- Duel to the Death: Durga challenges Jiliac after he learns she poisoned his parent. He manages to win despite her far larger girth.
- Early-Bird Cameo: In a sense. This trilogy marks the first appearance of Baron Soontir Fel-Crispin asked Michael Stackpole whether there were any good Imperial pilots available, and Stackpole came up with Fel, later featuring him in the X-Wing Series.
- Earth-Shattering Kaboom/Orbital Bombardment: The Imperial Moff running the sector orders a Base Delta Zero (total destruction operation) against Nar Shaddaa in The Hutt Gambit. The Hutts buy off the admiral in charge, who is separately ordered by Coruscant to withdraw at his earliest convenience to make the Moff look bad. Vader Force-chokes the admiral to death, ostensibly for accepting the bribe, to cover up the shady goings-on.
- Explosive Decompression: In The Paradise Snare Han remembers having to clean up after someone cycled the airlock to kill themselves, and it was apparently quite messy.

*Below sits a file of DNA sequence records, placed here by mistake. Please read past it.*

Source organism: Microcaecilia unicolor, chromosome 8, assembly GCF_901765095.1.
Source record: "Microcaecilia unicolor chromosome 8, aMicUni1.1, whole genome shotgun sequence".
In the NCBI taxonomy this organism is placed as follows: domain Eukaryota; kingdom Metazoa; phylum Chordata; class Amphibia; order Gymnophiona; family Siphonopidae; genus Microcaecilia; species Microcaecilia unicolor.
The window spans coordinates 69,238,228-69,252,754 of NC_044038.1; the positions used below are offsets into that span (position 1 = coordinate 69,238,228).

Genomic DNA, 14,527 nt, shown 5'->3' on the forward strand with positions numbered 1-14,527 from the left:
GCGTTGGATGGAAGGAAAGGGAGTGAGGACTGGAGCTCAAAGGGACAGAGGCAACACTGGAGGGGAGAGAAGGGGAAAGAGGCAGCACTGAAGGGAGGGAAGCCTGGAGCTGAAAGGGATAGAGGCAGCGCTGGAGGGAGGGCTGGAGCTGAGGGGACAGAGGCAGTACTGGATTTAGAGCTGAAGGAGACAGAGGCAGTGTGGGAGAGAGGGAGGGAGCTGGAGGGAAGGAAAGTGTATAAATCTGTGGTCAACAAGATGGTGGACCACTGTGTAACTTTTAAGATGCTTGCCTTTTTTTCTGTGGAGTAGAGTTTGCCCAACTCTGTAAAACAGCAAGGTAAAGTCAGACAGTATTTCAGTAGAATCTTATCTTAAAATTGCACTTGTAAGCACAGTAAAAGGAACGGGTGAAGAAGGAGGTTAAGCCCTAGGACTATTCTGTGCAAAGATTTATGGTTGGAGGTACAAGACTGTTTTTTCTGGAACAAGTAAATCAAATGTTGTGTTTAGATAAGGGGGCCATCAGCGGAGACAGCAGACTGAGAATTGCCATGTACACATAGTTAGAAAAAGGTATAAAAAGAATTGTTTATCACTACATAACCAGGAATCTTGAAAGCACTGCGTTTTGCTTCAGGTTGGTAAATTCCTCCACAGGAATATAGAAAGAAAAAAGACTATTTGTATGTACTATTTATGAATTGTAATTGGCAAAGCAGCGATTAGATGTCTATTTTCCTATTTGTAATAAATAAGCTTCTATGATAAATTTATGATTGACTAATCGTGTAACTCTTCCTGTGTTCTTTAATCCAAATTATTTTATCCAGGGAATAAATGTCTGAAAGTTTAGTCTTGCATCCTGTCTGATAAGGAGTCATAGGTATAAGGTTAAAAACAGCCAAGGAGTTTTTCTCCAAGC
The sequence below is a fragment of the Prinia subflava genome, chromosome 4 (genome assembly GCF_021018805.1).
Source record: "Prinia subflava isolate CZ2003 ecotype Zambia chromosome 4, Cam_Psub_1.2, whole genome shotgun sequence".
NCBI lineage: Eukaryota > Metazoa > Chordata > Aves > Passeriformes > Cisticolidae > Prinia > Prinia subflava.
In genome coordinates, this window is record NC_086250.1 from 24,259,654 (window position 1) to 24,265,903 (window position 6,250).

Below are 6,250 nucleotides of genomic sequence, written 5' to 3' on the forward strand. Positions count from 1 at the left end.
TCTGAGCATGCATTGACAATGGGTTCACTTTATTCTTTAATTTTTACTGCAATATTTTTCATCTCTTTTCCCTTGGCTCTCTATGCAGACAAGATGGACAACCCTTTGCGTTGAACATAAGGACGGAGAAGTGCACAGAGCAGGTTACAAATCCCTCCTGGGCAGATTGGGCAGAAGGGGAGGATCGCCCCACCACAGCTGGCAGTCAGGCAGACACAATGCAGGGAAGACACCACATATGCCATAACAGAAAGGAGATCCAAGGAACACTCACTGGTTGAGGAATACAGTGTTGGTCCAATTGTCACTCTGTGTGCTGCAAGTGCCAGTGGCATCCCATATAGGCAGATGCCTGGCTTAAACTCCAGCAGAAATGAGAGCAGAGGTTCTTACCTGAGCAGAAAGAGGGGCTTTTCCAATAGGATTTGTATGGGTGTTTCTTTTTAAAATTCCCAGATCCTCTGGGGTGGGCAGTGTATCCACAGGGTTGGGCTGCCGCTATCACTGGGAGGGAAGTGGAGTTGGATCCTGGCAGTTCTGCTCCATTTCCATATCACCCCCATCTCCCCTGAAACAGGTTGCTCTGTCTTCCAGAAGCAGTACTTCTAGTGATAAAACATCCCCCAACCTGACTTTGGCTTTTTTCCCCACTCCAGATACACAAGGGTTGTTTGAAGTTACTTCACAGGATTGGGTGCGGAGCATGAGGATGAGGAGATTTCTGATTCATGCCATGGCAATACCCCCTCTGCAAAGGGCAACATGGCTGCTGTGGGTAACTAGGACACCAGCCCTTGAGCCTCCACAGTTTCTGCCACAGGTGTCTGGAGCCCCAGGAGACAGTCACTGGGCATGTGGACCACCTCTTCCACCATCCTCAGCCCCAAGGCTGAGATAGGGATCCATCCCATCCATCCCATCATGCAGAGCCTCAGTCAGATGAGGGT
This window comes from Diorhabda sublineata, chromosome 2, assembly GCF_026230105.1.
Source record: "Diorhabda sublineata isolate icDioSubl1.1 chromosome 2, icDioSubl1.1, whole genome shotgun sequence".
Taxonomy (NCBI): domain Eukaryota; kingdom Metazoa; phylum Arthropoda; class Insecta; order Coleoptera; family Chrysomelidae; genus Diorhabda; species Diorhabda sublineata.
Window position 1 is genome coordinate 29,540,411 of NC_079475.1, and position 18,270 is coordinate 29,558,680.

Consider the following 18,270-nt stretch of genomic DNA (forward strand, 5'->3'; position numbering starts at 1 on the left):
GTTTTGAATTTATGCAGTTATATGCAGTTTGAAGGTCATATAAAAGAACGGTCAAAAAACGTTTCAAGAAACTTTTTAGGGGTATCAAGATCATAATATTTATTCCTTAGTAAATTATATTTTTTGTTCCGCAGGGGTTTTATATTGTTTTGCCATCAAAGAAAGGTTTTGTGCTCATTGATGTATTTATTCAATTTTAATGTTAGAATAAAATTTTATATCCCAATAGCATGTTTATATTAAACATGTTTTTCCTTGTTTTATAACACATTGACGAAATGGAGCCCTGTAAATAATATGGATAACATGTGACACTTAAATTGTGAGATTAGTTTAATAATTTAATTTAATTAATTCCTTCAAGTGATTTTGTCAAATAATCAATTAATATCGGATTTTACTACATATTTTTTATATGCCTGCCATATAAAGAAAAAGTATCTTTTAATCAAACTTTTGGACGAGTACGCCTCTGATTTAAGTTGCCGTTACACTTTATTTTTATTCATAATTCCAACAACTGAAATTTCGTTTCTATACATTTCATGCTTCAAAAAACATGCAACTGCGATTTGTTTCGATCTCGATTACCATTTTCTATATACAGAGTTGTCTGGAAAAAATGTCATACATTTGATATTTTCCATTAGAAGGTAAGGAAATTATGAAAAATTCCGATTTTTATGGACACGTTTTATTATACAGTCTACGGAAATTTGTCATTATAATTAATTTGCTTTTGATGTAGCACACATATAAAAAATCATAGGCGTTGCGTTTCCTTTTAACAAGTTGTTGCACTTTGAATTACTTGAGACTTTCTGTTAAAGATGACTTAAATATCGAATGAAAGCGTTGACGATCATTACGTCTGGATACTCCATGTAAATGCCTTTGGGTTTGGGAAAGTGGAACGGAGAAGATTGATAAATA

- Extended Disarming: In The Hutt Gambit, Boba Fett is forced to disarm, which takes several minutes and produces a large pile of weapons.
- The Fagin: Garris Shrike.
- Feuding Families: Desilijic and Besadii, the two most powerful Hutt crime families.
- From Camouflage to Criminal: The trilogy shows how Han was an officer in the Imperial Navy, and what happened to cause him to leave and begin a life of crime.
- Has a Type: Han with anti-Imperial revolutionaries. His first love Bria becomes one by the end of the trilogy, while another lover, Xaverri, is already one when he meets her, and, of course, Leia in the movies and later expanded universe.
- Heartbroken Badass: Han, after Bria leaves him at the end of the first book, oh so very much. This plays a big part in forming the cynical personality he's developed by the time we meet him in the movies.
- Heel–Face Turn: Muuurgh.
- Heroic Suicide: Bria and Red Hand Squadron take suicide pills to prevent the vital information they have being tortured out of them by the Imperials if they're captured.
- Heterosexual Life-Partners: Han and Chewbacca from the beginning of book 2 onwards. In lesser measure, Han and Lando.
- Historical Villain Upgrade: Durga. Much like Aaron Allston did for Warlord Zsinj in the X-Wing Series, Crispin took a one-dimensional villain created by another author and turns him into a more complex character.
- Insignia Rip-Off Ritual: Han went through this after he was court-martialed and cashiered for preventing a superior officer from killing Chewbacca when he was a rebellious slave (which also lets Chewie escape). When he dreams about it later, it ends with him attacking the officer who did it.